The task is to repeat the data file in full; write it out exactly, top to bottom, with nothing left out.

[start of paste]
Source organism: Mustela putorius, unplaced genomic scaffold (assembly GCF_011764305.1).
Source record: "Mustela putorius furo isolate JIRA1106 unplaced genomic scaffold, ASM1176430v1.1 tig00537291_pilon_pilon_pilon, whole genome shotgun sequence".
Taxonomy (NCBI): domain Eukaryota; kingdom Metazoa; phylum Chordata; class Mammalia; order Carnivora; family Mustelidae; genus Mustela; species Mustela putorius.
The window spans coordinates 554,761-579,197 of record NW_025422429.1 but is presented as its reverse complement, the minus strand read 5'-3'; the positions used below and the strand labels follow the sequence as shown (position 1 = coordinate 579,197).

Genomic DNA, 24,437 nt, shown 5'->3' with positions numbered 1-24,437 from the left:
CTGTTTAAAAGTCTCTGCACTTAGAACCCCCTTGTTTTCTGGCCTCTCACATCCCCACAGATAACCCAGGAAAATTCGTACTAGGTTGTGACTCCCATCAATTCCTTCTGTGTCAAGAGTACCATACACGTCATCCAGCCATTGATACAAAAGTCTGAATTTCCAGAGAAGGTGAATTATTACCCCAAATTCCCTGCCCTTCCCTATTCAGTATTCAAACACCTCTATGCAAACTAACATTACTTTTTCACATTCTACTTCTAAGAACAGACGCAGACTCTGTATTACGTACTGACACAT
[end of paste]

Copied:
Source organism: Mustela putorius, unplaced genomic scaffold (assembly GCF_011764305.1).
Source record: "Mustela putorius furo isolate JIRA1106 unplaced genomic scaffold, ASM1176430v1.1 tig00537291_pilon_pilon_pilon, whole genome shotgun sequence".
Taxonomy (NCBI): domain Eukaryota; kingdom Metazoa; phylum Chordata; class Mammalia; order Carnivora; family Mustelidae; genus Mustela; species Mustela putorius.
The window spans coordinates 554,761-579,197 of record NW_025422429.1 but is presented as its reverse complement, the minus strand read 5'-3'; the positions used below and the strand labels follow the sequence as shown (position 1 = coordinate 579,197).

Genomic DNA, 24,437 nt, shown 5'->3' with positions numbered 1-24,437 from the left:
CTGTTTAAAAGTCTCTGCACTTAGAACCCCCTTGTTTTCTGGCCTCTCACATCCCCACAGATAACCCAGGAAAATTCGTACTAGGTTGTGACTCCCATCAATTCCTTCTGTGTCAAGAGTACCATACACGTCATCCAGCCATTGATACAAAAGTCTGAATTTCCAGAGAAGGTGAATTATTACCCCAAATTCCCTGCCCTTCCCTATTCAGTATTCAAACACCTCTATGCAAACTAACATTACTTTTTCACATTCTACTTCTAAGAACAGACGCAGACTCTGTATTACGTACTGACACAT